Rose asked him to discuss Reverend Wright. By dumping him, the most significant message Remnick came away with was "He wanted to win," so dumping Wright was essential, and inescapable. But Remnick still tried to claim that "there’s a lot of positive qualities in Jeremiah Wright, and it’s foolish to look past them. He was a social activist. He was utterly committed to his community, a church community that grew."
The "translator" talk occurred as Remnick also tried to revise and extend his remarks on Meet the Press that Obama didn’t have the talents of Ronald Reagan:
NBC News is certainly enthralled with David Remnick’s new book, ‘The Bridge: The Life and Rise of Barack Obama.’ After giving him a guest slot on Meet the Press and an interview on Monday’s Today show, NBC Nightly News on Monday showcased Remnick in an “In His Own Words” segment to expound on his admiration for Obama’s racial identity journey, starting with how Obama follows in the tradition of Annie Oakley:
There are a lot of American characters no matter what the field who make themselves, who create themselves out of what’s in the cultural air. It’s an American thing, whether it’s Mohammad Ali or Walt Whitman or Annie Oakley. And Barack Obama is somebody who grew up in Honolulu and had to learn how to be African-American in the absence of African-Americans. Racial identity is a drama that Obama had to undergo long after he had become comfortable with his own identity.
Remnick, a former Washington Post reporter who is now Editor of The New Yorker magazine, recalled that after Obama delivered “an electrifying speech” at the 2004 Democratic convention, “that makes him a national figure, maybe a world figure,” at the airport he’s “racially profiled.” When that upset his campaign manager, a delighted Remnick recounted how “Obama says, ‘dude,’ he really said it, ‘dude, don't worry about it. Don't sweat it. I’ve gone through this all my life.’”
How phony is Barack Obama? PBS Washington Week host Gwen Ifill reviewed New Yorker editor David Remnick's new Obama book The Bridge in the Washington Post Outlook section Sunday, and she kept finding Obama is a Slick Barry, a "shape shifter." Obama even admitted to rhetoric what should be obvious -- how he changes "dialects" depending on the audience he's talking to:
Obama cops to this. "The fact that I conjugate my verbs and speak in a typical Midwestern newscaster's voice -- there's no doubt that this helps ease communication between myself and white audiences," he tells Remnick.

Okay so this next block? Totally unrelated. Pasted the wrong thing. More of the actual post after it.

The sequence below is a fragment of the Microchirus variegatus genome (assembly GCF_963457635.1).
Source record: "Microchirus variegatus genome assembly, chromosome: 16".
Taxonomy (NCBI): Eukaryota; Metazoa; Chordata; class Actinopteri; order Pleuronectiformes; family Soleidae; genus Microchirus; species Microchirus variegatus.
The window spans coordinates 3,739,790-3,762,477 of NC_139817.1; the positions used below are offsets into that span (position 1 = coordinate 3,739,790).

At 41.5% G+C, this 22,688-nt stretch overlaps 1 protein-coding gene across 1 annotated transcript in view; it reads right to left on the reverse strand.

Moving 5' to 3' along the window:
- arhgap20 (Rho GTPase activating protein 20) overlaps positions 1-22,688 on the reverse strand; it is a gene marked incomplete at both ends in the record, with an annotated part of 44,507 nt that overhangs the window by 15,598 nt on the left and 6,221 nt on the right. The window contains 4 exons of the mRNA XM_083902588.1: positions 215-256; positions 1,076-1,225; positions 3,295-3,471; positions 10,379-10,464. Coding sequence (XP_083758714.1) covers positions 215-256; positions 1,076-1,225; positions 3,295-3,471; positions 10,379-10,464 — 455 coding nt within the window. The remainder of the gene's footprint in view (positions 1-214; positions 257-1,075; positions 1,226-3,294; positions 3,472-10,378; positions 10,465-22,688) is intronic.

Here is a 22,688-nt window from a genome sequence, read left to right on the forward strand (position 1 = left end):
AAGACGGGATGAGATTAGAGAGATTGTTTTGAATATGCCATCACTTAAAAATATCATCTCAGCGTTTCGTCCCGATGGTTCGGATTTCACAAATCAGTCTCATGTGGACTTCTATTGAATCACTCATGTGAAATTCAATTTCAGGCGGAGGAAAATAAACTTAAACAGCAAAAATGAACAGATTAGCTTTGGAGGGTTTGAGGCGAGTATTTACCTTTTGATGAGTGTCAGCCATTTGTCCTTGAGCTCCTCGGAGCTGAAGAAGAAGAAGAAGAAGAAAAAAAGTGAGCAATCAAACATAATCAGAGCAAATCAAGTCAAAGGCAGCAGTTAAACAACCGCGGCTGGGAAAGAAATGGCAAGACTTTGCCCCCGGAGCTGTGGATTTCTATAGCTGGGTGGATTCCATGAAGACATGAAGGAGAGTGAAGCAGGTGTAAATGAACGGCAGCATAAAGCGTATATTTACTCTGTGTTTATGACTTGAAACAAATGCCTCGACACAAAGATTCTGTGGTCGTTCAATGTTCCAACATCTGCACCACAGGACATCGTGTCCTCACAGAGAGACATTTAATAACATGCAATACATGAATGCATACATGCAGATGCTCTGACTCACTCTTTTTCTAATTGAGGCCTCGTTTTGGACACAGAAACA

"And there's no doubt that when I'm with a black audience I slip into a slightly different dialect. But the point is, I don't feel the need to speak a certain way in front of a black audience. There's a level of self-consciousness about these issues the previous generation had to negotiate that I don't feel I have to."
At age 50, Bill Ayers called himself a "radical" and a "communist." As recently as 2001, Ayers had himself photographed for a magazine story trampling an American flag. But that's not good enough for the Associated Press. In an article today, AP describes Ayers as a "former radical."
AP's de-radicalization of Ayers appeared in an article about a forthcoming biography of Barack Obama, entitled The Bridge, by New Yorker editor David Remnick. Here's the line [emphasis added]:
On Tuesday’s Morning Joe on MSNBC, on the same show in which host Joe Scarborough had earlier complained about FNC’s Bill Sammon claiming that the media "hate" Sarah Palin, guest David Remnick of the New Yorker magazine -- formerly of the Washington Post-- declared that "Sarah Palin’s entire career would be eliminated" if Americans were influenced by seeing "preposterousness" on public display. Remnick’s comment came during a discussion of the Senate’s adherence to the filibuster rule that makes it easier for the minority party to block the passage of legislation. At about 8:09 a.m., Scarborough contended that he would prefer that filibuster participants be required to actually stand up and speak in televised debate so that Americans might see the "preposterousness" of the practice.
Remnick then took his shot at Palin to dismiss Scarborough’s theory that "preposterousness" could wake up the American public. Remnick: "We see a lot of preposterous things in American politics. That doesn’t seem to convince us otherwise. Sarah Palin’s entire career would be eliminated, would pass out of history if preposterousness were somehow disqualifying, but it’s not."
Below is a transcript of the relevant exchange from the Tuesday, February 9, Morning Joe on MSNBC: